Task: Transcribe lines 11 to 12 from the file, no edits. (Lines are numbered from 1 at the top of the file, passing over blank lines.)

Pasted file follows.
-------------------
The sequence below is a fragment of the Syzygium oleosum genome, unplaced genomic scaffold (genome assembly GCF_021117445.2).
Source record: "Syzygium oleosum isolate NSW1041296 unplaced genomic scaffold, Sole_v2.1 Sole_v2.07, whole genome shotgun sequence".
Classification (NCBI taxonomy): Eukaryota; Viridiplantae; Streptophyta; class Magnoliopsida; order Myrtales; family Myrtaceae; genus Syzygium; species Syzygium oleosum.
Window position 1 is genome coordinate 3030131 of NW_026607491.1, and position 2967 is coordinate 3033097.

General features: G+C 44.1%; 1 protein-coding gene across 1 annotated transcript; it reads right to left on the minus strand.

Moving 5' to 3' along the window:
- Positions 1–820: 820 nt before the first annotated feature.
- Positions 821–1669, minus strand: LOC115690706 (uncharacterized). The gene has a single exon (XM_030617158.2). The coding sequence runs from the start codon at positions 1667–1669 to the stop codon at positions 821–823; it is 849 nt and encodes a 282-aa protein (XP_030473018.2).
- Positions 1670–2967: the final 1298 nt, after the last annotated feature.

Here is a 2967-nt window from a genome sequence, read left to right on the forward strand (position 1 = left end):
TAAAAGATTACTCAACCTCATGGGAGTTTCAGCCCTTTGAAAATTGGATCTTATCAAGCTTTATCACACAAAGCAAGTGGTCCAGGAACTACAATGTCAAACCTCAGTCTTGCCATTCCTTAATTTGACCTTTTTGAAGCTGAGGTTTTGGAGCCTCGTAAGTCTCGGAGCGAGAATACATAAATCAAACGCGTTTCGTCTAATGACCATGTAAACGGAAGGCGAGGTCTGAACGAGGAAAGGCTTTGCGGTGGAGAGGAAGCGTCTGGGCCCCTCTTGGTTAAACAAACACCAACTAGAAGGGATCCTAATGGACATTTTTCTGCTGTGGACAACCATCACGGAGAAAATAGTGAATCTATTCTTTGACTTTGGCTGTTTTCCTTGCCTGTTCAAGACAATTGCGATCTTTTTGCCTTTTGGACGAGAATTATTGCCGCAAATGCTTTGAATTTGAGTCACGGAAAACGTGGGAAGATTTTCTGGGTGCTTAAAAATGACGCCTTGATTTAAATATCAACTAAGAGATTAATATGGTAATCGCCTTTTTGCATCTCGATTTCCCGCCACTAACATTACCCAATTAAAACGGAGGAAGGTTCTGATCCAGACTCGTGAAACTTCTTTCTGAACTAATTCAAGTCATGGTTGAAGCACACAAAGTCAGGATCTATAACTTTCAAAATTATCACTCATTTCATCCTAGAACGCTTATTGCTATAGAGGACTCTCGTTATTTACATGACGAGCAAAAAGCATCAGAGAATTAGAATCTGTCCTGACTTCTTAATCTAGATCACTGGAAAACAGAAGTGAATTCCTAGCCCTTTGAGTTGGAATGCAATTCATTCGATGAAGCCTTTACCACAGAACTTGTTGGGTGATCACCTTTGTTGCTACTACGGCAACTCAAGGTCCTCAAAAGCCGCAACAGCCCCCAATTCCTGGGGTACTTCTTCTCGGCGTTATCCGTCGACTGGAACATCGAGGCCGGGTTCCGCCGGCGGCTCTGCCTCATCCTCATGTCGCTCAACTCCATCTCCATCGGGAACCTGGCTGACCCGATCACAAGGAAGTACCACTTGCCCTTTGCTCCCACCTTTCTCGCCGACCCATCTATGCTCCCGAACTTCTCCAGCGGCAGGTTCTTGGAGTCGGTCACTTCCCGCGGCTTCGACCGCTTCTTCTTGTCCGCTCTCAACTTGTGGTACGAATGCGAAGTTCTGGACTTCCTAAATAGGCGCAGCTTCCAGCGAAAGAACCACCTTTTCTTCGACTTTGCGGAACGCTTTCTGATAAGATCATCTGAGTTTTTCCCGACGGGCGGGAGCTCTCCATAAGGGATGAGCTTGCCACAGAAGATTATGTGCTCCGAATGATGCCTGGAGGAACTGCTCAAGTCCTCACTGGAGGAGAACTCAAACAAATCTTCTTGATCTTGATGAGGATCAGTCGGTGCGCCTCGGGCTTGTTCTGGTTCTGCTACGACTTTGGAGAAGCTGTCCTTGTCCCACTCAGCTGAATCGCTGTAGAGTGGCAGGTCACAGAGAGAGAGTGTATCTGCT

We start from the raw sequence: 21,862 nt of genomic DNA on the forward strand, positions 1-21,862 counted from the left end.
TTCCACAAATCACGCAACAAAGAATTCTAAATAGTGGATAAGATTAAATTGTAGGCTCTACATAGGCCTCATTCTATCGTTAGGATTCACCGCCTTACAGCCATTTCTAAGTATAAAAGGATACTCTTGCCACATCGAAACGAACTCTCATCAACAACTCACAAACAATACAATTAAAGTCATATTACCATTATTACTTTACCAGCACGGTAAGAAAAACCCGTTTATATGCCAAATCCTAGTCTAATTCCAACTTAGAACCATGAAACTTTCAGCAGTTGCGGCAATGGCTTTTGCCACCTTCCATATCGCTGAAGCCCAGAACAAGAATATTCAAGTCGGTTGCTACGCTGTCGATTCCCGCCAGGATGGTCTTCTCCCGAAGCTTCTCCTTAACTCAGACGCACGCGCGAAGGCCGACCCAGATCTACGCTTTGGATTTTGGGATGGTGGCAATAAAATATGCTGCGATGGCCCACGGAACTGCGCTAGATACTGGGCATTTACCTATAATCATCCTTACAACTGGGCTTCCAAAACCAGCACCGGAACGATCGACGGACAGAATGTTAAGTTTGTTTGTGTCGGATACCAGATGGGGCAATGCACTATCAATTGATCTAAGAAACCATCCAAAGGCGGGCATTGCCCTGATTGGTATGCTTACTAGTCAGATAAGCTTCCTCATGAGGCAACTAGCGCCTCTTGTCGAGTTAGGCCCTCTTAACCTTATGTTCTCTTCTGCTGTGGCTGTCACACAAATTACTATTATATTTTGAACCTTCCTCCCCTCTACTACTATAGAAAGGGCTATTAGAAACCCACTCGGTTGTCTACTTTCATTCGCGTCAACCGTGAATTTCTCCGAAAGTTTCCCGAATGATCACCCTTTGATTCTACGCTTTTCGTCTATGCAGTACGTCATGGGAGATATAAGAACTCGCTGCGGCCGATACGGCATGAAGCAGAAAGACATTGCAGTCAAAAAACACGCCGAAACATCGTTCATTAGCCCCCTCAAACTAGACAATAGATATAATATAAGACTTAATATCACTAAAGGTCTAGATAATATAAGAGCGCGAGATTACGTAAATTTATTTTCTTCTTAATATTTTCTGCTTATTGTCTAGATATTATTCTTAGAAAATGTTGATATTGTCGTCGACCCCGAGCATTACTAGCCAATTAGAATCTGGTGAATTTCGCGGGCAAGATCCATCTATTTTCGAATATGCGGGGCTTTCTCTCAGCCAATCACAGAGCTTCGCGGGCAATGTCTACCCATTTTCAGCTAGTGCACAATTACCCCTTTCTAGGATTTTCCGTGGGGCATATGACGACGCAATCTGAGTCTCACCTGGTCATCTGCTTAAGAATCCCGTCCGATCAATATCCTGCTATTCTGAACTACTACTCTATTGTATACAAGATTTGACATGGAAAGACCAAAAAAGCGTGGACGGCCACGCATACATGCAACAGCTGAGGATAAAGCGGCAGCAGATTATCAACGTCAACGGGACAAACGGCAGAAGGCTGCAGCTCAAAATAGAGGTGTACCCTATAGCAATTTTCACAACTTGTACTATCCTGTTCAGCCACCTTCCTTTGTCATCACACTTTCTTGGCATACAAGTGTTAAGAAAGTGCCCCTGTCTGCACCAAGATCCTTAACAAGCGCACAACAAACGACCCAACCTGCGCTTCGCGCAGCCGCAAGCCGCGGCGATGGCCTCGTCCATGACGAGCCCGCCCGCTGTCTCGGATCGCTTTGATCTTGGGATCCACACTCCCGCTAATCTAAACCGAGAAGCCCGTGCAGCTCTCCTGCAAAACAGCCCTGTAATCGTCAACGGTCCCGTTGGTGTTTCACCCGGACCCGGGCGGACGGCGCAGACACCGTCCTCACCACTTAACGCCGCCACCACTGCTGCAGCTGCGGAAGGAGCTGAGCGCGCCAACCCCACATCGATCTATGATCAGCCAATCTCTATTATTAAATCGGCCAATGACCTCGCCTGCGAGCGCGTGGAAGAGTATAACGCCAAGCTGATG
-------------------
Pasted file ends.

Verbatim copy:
TAAAAGATTACTCAACCTCATGGGAGTTTCAGCCCTTTGAAAATTGGATCTTATCAAGCTTTATCACACAAAGCAAGTGGTCCAGGAACTACAATGTCAAACCTCAGTCTTGCCATTCCTTAATTTGACCTTTTTGAAGCTGAGGTTTTGGAGCCTCGTAAGTCTCGGAGCGAGAATACATAAATCAAACGCGTTTCGTCTAATGACCATGTAAACGGAAGGCGAGGTCTGAACGAGGAAAGGCTTTGCGGTGGAGAGGAAGCGTCTGGGCCCCTCTTGGTTAAACAAACACCAACTAGAAGGGATCCTAATGGACATTTTTCTGCTGTGGACAACCATCACGGAGAAAATAGTGAATCTATTCTTTGACTTTGGCTGTTTTCCTTGCCTGTTCAAGACAATTGCGATCTTTTTGCCTTTTGGACGAGAATTATTGCCGCAAATGCTTTGAATTTGAGTCACGGAAAACGTGGGAAGATTTTCTGGGTGCTTAAAAATGACGCCTTGATTTAAATATCAACTAAGAGATTAATATGGTAATCGCCTTTTTGCATCTCGATTTCCCGCCACTAACATTACCCAATTAAAACGGAGGAAGGTTCTGATCCAGACTCGTGAAACTTCTTTCTGAACTAATTCAAGTCATGGTTGAAGCACACAAAGTCAGGATCTATAACTTTCAAAATTATCACTCATTTCATCCTAGAACGCTTATTGCTATAGAGGACTCTCGTTATTTACATGACGAGCAAAAAGCATCAGAGAATTAGAATCTGTCCTGACTTCTTAATCTAGATCACTGGAAAACAGAAGTGAATTCCTAGCCCTTTGAGTTGGAATGCAATTCATTCGATGAAGCCTTTACCACAGAACTTGTTGGGTGATCACCTTTGTTGCTACTACGGCAACTCAAGGTCCTCAAAAGCCGCAACAGCCCCCAATTCCTGGGGTACTTCTTCTCGGCGTTATCCGTCGACTGGAACATCGAGGCCGGGTTCCGCCGGCGGCTCTGCCTCATCCTCATGTCGCTCAACTCCATCTCCATCGGGAACCTGGCTGACCCGATCACAAGGAAGTACCACTTGCCCTTTGCTCCCACCTTTCTCGCCGACCCATCTATGCTCCCGAACTTCTCCAGCGGCAGGTTCTTGGAGTCGGTCACTTCCCGCGGCTTCGACCGCTTCTTCTTGTCCGCTCTCAACTTGTGGTACGAATGCGAAGTTCTGGACTTCCTAAATAGGCGCAGCTTCCAGCGAAAGAACCACCTTTTCTTCGACTTTGCGGAACGCTTTCTGATAAGATCATCTGAGTTTTTCCCGACGGGCGGGAGCTCTCCATAAGGGATGAGCTTGCCACAGAAGATTATGTGCTCCGAATGATGCCTGGAGGAACTGCTCAAGTCCTCACTGGAGGAGAACTCAAACAAATCTTCTTGATCTTGATGAGGATCAGTCGGTGCGCCTCGGGCTTGTTCTGGTTCTGCTACGACTTTGGAGAAGCTGTCCTTGTCCCACTCAGCTGAATCGCTGTAGAGTGGCAGGTCACAGAGAGAGAGTGTATCTGCT

We start from the raw sequence: 21,862 nt of genomic DNA on the forward strand, positions 1-21,862 counted from the left end.